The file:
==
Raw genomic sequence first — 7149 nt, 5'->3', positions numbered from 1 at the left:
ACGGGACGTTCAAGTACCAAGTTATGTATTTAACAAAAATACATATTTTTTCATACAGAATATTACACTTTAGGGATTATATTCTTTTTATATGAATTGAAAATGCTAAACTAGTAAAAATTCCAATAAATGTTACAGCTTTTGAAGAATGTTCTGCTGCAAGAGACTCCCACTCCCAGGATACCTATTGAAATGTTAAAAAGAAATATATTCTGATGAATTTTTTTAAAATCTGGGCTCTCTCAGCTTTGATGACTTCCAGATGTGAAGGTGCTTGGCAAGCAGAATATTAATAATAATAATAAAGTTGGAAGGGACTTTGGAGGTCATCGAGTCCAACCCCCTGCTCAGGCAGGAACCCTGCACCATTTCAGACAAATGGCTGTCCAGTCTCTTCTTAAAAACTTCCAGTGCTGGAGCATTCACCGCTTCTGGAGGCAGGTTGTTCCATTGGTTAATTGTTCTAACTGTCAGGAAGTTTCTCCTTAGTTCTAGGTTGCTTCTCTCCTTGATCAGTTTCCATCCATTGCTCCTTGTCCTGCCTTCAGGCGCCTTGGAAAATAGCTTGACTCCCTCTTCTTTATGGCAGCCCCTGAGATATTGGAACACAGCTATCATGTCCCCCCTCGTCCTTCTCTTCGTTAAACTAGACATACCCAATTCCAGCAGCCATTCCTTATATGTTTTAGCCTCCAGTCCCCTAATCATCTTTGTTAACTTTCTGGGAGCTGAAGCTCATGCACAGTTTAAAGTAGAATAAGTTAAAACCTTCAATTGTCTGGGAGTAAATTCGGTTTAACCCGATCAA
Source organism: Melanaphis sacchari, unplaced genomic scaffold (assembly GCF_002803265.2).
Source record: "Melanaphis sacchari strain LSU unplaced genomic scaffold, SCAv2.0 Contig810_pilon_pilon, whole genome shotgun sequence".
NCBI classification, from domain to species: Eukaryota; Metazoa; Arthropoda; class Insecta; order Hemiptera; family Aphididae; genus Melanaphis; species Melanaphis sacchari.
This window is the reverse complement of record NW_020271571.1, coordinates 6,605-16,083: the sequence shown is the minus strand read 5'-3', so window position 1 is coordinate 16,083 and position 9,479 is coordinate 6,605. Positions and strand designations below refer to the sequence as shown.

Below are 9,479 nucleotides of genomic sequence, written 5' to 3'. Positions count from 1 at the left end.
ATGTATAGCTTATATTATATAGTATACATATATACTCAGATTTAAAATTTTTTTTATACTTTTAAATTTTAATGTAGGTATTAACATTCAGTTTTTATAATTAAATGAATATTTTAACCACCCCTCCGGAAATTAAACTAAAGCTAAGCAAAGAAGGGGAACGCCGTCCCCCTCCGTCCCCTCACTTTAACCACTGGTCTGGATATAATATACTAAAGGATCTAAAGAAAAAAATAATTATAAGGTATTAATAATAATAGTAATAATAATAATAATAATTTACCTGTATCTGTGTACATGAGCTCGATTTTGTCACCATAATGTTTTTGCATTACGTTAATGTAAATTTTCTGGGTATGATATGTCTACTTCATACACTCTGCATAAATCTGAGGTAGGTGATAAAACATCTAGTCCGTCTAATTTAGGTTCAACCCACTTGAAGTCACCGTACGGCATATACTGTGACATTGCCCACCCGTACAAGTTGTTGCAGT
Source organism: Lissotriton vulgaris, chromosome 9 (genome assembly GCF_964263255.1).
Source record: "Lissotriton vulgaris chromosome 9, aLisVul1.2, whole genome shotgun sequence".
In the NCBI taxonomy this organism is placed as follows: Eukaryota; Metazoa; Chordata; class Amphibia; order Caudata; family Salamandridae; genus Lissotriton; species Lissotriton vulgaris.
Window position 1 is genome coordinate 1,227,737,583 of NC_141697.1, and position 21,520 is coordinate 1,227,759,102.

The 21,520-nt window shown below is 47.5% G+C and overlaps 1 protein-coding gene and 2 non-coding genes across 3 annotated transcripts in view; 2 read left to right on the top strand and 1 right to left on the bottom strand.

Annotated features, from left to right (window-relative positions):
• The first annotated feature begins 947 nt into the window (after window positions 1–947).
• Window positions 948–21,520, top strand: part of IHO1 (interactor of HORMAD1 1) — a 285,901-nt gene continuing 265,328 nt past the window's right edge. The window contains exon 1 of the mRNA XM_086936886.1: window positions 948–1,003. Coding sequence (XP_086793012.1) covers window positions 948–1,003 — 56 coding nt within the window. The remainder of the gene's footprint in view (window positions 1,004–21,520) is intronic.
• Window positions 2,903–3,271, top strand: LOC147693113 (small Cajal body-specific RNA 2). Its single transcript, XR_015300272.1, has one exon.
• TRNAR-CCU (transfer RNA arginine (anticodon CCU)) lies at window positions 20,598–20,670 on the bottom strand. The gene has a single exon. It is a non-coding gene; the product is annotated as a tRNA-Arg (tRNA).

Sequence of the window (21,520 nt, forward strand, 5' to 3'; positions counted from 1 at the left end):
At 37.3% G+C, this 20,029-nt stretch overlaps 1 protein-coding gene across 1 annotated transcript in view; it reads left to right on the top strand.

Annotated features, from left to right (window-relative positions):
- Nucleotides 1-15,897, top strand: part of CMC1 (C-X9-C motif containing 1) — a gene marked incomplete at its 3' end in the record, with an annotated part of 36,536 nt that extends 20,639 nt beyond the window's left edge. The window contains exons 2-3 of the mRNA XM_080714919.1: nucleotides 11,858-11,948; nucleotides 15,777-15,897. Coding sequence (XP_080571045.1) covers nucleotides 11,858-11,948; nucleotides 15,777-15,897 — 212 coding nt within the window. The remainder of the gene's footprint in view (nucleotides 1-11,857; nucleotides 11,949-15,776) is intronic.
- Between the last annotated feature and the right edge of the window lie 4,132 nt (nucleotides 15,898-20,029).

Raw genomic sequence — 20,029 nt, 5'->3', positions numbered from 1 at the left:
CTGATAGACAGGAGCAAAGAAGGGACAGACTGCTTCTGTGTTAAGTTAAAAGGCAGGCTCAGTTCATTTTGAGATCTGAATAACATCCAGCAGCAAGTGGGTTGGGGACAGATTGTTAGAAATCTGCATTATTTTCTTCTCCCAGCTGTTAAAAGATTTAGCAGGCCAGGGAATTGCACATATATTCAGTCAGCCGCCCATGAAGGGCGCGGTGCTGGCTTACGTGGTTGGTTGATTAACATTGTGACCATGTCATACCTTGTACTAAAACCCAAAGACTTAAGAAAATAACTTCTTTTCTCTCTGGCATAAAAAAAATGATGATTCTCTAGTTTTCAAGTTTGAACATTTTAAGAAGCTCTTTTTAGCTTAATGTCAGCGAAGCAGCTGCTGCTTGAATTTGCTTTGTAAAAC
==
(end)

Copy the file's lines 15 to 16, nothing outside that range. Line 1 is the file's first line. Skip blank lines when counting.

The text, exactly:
• The first annotated feature begins 947 nt into the window (after window positions 1–947).
• Window positions 948–21,520, top strand: part of IHO1 (interactor of HORMAD1 1) — a 285,901-nt gene continuing 265,328 nt past the window's right edge. The window contains exon 1 of the mRNA XM_086936886.1: window positions 948–1,003. Coding sequence (XP_086793012.1) covers window positions 948–1,003 — 56 coding nt within the window. The remainder of the gene's footprint in view (window positions 1,004–21,520) is intronic.